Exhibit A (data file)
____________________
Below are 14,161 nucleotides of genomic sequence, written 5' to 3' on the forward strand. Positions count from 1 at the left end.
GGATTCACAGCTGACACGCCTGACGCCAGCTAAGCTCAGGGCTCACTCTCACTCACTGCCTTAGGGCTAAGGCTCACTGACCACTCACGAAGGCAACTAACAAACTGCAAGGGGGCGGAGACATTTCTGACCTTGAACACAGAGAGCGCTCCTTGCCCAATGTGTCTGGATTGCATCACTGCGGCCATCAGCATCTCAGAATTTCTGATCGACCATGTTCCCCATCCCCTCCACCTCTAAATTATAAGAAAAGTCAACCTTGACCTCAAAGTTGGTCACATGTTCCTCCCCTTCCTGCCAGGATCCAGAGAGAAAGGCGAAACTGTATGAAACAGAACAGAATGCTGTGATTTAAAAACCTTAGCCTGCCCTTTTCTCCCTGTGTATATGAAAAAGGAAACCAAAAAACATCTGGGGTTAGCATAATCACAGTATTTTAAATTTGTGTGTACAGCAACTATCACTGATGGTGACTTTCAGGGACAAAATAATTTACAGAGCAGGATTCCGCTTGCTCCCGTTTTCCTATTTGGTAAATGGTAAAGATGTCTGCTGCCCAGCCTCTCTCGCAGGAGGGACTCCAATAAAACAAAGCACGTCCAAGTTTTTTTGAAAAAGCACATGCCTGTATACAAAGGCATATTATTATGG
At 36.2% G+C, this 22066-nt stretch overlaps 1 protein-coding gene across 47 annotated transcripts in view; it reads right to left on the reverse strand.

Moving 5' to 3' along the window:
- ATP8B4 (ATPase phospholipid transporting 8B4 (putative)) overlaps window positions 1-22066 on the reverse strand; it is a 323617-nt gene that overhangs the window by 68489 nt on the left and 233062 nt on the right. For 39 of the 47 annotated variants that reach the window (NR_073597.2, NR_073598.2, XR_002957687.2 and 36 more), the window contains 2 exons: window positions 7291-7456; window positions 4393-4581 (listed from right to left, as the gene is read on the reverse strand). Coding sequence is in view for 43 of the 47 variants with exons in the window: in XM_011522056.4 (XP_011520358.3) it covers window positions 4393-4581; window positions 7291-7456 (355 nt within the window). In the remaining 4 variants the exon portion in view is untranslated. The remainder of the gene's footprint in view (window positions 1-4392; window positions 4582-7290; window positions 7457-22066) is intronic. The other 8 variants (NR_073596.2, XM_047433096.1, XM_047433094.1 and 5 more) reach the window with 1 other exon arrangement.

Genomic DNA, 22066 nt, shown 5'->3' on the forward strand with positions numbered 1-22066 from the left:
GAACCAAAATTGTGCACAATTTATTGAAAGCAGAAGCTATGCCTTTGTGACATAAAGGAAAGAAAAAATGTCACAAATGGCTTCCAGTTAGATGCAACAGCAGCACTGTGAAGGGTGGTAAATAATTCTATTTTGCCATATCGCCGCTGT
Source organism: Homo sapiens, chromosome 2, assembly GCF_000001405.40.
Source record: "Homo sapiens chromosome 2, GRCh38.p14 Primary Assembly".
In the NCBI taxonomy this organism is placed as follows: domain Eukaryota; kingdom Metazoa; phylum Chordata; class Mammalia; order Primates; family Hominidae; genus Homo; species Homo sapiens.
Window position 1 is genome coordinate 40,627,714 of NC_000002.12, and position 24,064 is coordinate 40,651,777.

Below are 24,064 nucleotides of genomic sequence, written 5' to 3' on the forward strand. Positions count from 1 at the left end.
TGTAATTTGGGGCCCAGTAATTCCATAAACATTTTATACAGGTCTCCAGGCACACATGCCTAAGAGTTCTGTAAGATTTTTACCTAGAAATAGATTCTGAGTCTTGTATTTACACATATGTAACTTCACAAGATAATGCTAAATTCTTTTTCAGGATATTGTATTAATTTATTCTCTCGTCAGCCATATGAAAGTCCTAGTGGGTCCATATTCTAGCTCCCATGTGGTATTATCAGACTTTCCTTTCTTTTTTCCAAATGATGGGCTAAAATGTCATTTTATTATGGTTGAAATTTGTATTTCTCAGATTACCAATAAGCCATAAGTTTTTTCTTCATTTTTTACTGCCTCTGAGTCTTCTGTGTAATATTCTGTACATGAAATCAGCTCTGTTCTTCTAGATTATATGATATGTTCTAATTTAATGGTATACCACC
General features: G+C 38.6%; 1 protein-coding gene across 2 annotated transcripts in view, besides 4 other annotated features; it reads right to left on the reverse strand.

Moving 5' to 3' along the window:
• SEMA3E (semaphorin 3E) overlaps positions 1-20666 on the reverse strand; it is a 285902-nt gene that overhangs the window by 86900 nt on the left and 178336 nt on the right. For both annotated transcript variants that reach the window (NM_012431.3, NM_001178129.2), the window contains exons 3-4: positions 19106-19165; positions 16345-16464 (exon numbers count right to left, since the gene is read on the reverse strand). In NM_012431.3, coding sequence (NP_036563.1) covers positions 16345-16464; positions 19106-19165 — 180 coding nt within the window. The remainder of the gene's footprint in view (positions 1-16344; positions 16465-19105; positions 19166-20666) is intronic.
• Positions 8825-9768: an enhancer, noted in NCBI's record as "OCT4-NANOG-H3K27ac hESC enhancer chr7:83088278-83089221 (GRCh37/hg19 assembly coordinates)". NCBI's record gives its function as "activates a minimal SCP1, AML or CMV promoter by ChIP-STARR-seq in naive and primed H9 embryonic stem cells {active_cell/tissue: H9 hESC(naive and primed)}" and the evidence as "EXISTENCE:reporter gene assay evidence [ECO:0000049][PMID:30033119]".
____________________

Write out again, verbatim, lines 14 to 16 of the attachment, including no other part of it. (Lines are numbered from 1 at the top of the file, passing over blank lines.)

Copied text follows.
General features: G+C 38.6%; 1 protein-coding gene across 2 annotated transcripts in view, besides 4 other annotated features; it reads right to left on the reverse strand.

Moving 5' to 3' along the window:
• SEMA3E (semaphorin 3E) overlaps positions 1-20666 on the reverse strand; it is a 285902-nt gene that overhangs the window by 86900 nt on the left and 178336 nt on the right. For both annotated transcript variants that reach the window (NM_012431.3, NM_001178129.2), the window contains exons 3-4: positions 19106-19165; positions 16345-16464 (exon numbers count right to left, since the gene is read on the reverse strand). In NM_012431.3, coding sequence (NP_036563.1) covers positions 16345-16464; positions 19106-19165 — 180 coding nt within the window. The remainder of the gene's footprint in view (positions 1-16344; positions 16465-19105; positions 19166-20666) is intronic.